Visiting an Ansel Adams exhibit, I am unable to fully focus on the largest prints, distracted by the reflections in the glass behind which they are imprisoned. Is this how the photographer intended his work to be seen, with the world of the gallery imposed like a double exposure over El Capitan or the New Mexico cemetery in the moonlight?
The exhibit explores the decades-long relationship between Adams and Edwin Land, the founder of the Polaroid Corporation, for whom Adams worked as a consultant. Fascinating material — especially the many snapshots Adams generated as he tested the various films and cameras. But given the fact that the exhibit was sponsored by Polaroid, and not knowing much about Adams other than what I can remember from an art history course I took 20 years ago, I am unable to exorcise the demon of distrust. How really central was Adams’ experience with Polaroid film to his overall career as an artist?
They quote a couple of sentences from Adams’ autobiography: “Many of my most successful photographs from the 1950’s onward have been made on Polaroid film. One look at the tonal quality of the print I have achieved should convince the uninitiated of the truly superior quality of Polaroid film.” The uninitiated, yes — that’s me. I am able to relate to the many test snapshots on exhibit far better than to the iconic Western landscapes, in part because their small size requires close viewing, where reflections on the glass are not nearly so distracting. And the subjects are casual and domestic: the corner of a porch. A woman standing on her front stoop.
And at any rate, as a very amateur digital photographer and blogger, I am most struck by how this artist renowned for his long exposures celebrated the instantaneousness of the Polaroid. “To have a print and a negative from the same exposure is a tremendous assist in the creative process,” Adams wrote in 1961. I had also always associated the Polaroid with low-quality color snapshots of family gatherings, but the docent tells us the film was in fact designed for nature photography. All of Adams’ Polaroids in the exhibition are in black-and-white.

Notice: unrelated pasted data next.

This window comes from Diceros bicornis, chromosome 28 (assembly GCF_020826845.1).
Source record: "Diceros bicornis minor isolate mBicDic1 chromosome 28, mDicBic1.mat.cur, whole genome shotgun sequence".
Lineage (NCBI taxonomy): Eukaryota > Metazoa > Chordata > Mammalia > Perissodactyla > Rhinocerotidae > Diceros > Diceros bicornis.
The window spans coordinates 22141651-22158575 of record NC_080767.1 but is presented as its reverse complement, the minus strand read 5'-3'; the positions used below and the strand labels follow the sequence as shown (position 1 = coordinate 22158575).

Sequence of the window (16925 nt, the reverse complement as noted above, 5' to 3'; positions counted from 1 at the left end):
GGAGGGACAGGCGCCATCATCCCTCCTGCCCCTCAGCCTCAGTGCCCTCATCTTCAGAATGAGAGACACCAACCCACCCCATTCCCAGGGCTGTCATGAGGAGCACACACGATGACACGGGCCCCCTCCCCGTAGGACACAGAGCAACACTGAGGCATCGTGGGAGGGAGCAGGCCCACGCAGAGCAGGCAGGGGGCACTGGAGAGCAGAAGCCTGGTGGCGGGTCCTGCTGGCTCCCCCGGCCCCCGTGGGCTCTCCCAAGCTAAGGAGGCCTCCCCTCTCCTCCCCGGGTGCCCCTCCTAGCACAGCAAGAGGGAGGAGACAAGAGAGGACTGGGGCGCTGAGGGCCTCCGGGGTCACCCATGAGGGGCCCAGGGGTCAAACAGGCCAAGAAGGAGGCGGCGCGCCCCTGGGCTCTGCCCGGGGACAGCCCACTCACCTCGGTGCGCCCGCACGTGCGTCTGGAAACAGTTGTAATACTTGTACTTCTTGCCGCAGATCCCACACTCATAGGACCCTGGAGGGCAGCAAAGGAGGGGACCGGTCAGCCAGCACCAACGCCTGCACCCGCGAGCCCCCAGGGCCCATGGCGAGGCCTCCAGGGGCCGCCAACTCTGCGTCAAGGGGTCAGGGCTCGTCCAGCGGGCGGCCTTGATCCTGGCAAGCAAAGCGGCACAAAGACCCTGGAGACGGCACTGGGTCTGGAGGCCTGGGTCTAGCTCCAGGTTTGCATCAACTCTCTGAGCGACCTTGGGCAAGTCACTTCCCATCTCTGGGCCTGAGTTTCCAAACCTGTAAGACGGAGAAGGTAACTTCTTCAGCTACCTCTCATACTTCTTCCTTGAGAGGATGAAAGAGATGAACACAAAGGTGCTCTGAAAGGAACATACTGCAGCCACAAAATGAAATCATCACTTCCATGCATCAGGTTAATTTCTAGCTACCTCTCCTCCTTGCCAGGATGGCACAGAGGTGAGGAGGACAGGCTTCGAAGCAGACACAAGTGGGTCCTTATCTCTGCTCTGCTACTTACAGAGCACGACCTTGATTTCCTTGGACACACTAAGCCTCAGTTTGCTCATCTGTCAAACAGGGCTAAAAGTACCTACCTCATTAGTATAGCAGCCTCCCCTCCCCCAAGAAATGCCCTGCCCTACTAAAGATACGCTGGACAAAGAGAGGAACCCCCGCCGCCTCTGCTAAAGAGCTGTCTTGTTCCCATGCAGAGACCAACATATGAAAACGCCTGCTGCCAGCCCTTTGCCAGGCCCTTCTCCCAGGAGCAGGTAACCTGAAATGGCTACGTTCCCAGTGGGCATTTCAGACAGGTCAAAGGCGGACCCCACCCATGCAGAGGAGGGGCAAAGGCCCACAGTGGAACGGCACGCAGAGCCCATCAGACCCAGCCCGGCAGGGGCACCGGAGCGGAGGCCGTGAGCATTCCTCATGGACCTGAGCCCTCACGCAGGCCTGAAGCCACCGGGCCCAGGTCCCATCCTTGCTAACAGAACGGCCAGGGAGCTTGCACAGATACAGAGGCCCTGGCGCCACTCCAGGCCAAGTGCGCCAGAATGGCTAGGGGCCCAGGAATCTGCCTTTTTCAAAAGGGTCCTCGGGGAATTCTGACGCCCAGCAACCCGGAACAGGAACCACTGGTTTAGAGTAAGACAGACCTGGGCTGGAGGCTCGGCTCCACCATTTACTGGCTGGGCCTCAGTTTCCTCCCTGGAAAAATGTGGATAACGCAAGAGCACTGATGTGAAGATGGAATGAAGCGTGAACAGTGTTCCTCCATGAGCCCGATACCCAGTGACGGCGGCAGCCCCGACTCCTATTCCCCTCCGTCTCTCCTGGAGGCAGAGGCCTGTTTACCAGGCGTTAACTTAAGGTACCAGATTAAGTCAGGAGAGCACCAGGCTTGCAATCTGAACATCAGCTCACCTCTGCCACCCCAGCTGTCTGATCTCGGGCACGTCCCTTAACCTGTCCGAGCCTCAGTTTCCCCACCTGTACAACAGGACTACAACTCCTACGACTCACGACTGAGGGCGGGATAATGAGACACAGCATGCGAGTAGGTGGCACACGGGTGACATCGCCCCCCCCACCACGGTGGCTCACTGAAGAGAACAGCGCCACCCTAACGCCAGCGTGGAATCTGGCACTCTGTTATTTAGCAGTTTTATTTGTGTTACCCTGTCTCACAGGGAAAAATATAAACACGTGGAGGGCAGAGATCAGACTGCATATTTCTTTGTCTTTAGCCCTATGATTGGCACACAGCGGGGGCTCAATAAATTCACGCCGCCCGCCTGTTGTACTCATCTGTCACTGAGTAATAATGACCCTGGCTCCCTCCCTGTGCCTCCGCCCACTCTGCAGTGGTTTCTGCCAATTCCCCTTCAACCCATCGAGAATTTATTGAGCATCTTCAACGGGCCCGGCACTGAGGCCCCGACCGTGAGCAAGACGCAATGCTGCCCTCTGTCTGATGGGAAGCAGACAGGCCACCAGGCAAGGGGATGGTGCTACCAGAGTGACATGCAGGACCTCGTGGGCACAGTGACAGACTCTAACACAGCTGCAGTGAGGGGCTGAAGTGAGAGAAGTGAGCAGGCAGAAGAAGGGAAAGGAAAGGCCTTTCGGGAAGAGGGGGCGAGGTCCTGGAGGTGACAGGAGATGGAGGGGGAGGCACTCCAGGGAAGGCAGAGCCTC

The docent talks about Adams’ difficult relationship with color. He spent the last years of his life trying to master color photography, but finally gave up, she says. His whole approach to photography was shaped by his early training as a classical pianist; he was a composer, not a mere finder, of images, and he couldn’t handle a lack of total control over colors and values. Moreover, he found the medium’s promise of verisimilitude deceptive:
Color photography is a beguiling medium in that it offers some apparent simulation of reality, to which the majority of the public respond. Because of economic necessity, the development of color has been keyed to popular demand (much more than black—and—white photography), and the approach to professional work has focused on “realism ” of color and fail—safe technology.
The taste—makers in color photography are the manufacturers, advertisers in general and the public with their insatiable appetite for the ‘snappy snapshot.” I have come to the conclusion that the understanding and appreciation of color involves the illusion that the color photograph represents the colors of the world as we think we perceive them to be. The images are, at best, poor simulations, but the perceptive alchemy translates the two—dimensional picture into the common world of experience. Picture reality is a philosophical and psychological impossibility. Color pictures are so ubiquitous that the casual viewer comes to accept them as the true “reality”, the color process reveals for them the real world, which is not hard to understand because the “real world” is, for most people, an artifact of the industrial/material surround. The colors of the urban environment are for the most part far more garish and “unrelated” than we find in nature. The Creator did not go to art school and natural color, while more gentle and subtle, seldom has what we call aesthetic resonance.
Among the large prints in the exhibit, the one that most impresses me has an industrial subject, “Pipes and Gauges, West Virginia, 1939.” The composition of curved white pipes and small gauges, with its frank sexuality, is far warmer and earthier than any of the landscapes, “artifact of the industrial/material surround” though it might have been.